Oh, forgot to mention! Before the movie, we had a little time on our hands, and were staving. I had been dying for pizza (good pizza, not Pizza Hut–I eat way too much Pizza Hut). Well there’s a little place in Itaewon called The Pizza Peel. Well it turns out, the pizza parlor is owned by a Canadian. He came here to teach English four years ago and never left. It was a way cool atmosphere. He had a Wall-E action figure on the counter, a chalkboard menu, David Letterman on the TV. Best of all, though, he had stacks of books: How Koreans Communicate, Digital Photography, tour guides; basically, a huge variety of neat books on the culture and on traveling in general. We ordered a “Texas Ranger” pizza: BBQ, bacon, cheddar and swiss cheese. And, boy, it was AWESOME!
Ok, back to after the movie: We finally got our empanadas. Yum! And we discovered Rotiboy! Rotiboy is a coffee shop and bakery that stands for “sincerity, honesty, and intefrity.” Yes, that is right ladies and gentlemen, intefrity. We’ve noticed that there is little to no proof reading this country, which makes for some pretty interesting signs and shop names.
It was very surprising to bite into the “Rotiboy” and discover it has a hollow inside filled with butter! Yum. I was expecting fluffy and sweet, and it had a nice crunch and saltiness to it.
Friday and Saturday nights we had very enjoyable and relaxing food filled fun. We made a number of new friends this weekend,who are already proving to be amazing (I hope we can keep up!).
Sunday, P had to return to Camp Whatever, and I had to make a trip to Gimpo to pick up our new rice cooker (!!!). I had no idea how long it would take me to get to Gimpo, so I left with P and rode the subway with him until we had to switch lines (we are southeast of the city, P was going northeast, and I was going west of the city). Sunday was also our first day of Korean rain. It was very rainy, and with that, very cold. The station where we parted, was a fairly open train station. Only a small awning over each platform. P’s train arrived first, so I snuck over to the vending machine after he left (remember, I eat like a four year old when he’s not around). Korean vending machines are pretty cool: You have to punch in what you want BEFORE you put in your money. It was almost a little stressful, having to decide what I wanted first (not that I don’t usually, but that the machine required my decision first amped up the pressure a bit)! I decided on what looked to me like Korean chocolate Hit cookies. They were thoroughly delicious. After about a cookie and a half, combined with my Snapple I had stashed in my backpack, I had a pretty gnarly sugar tummy ache going on. But it was definitely worth it!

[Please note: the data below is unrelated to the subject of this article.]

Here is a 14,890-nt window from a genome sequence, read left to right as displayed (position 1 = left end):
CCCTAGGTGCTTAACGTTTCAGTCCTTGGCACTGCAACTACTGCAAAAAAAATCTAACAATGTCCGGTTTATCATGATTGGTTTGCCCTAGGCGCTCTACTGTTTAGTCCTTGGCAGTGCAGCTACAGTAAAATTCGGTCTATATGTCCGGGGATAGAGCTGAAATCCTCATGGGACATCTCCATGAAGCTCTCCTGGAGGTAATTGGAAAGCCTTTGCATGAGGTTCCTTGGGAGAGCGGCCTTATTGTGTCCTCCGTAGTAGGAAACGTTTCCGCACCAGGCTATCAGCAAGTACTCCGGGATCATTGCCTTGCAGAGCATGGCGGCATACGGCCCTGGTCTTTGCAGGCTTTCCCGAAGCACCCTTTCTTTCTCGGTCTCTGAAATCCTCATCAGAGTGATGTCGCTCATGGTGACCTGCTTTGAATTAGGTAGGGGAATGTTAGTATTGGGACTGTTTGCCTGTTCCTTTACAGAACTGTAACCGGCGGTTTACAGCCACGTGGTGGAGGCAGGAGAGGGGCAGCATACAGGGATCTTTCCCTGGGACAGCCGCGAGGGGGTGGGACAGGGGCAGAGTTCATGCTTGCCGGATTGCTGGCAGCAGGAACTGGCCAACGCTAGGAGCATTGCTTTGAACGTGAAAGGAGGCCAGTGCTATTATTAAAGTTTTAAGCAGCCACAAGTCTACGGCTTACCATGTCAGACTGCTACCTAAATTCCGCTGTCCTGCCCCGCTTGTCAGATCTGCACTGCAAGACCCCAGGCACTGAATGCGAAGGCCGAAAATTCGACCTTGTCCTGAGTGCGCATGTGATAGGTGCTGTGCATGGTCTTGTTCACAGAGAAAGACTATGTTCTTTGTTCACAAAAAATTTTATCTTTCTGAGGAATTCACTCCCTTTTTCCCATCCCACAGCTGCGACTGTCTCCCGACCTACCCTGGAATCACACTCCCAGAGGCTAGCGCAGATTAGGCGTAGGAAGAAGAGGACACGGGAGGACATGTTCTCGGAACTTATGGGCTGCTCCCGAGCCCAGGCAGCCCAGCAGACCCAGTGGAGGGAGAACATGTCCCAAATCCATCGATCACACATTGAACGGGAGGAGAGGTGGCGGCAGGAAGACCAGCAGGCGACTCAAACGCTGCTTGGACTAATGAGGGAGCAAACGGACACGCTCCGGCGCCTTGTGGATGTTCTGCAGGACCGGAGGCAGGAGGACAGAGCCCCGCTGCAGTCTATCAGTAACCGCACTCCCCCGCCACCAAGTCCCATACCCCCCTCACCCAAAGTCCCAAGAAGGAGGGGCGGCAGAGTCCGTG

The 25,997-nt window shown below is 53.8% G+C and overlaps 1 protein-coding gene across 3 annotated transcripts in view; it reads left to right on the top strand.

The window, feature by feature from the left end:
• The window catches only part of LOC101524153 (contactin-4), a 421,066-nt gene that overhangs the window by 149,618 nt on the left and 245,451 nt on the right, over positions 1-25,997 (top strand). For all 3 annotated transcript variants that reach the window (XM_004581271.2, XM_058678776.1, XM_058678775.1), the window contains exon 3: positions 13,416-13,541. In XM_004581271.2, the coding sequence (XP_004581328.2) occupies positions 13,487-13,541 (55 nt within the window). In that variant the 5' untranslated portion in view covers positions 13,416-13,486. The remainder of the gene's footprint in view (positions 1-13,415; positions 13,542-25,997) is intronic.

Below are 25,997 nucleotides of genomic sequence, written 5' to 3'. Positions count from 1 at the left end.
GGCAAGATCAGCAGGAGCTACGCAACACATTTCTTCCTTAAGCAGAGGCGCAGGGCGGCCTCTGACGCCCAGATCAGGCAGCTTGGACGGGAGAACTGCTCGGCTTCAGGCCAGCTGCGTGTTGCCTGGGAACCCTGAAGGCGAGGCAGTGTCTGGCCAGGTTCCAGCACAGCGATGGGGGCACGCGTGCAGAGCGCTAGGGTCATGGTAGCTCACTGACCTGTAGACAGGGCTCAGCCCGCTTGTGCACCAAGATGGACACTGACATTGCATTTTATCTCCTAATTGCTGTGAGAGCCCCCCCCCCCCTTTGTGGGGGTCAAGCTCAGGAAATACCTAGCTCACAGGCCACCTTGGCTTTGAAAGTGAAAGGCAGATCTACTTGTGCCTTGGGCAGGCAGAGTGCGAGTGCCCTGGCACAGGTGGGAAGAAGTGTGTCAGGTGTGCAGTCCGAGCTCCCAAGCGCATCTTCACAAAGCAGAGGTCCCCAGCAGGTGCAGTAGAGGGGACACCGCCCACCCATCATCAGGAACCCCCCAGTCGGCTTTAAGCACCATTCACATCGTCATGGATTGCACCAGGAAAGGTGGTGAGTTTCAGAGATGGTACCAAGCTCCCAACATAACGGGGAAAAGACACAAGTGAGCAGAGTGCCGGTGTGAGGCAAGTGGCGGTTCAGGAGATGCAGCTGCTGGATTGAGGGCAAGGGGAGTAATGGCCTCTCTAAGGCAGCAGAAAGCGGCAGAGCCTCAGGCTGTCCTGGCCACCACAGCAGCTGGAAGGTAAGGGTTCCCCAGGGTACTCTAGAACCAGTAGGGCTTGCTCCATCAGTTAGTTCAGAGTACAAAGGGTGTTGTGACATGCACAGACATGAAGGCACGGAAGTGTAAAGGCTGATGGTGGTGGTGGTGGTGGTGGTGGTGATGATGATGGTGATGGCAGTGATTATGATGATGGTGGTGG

Two train changes later and I arrived safe and sound in Gimpo. It’s actually a pretty happening area. There were tons of different bars and restaurants (Irish, French, Texan, Elvis, burger joints). I was very surprised by the variety. In addition to the variety, they also still had a lot of the small town butcher shops, fruit markets on a big chunk of side walk, etc. I wish I had taken more pictures, but it was cold and windy, and I did not want my hands out of my pockets for long!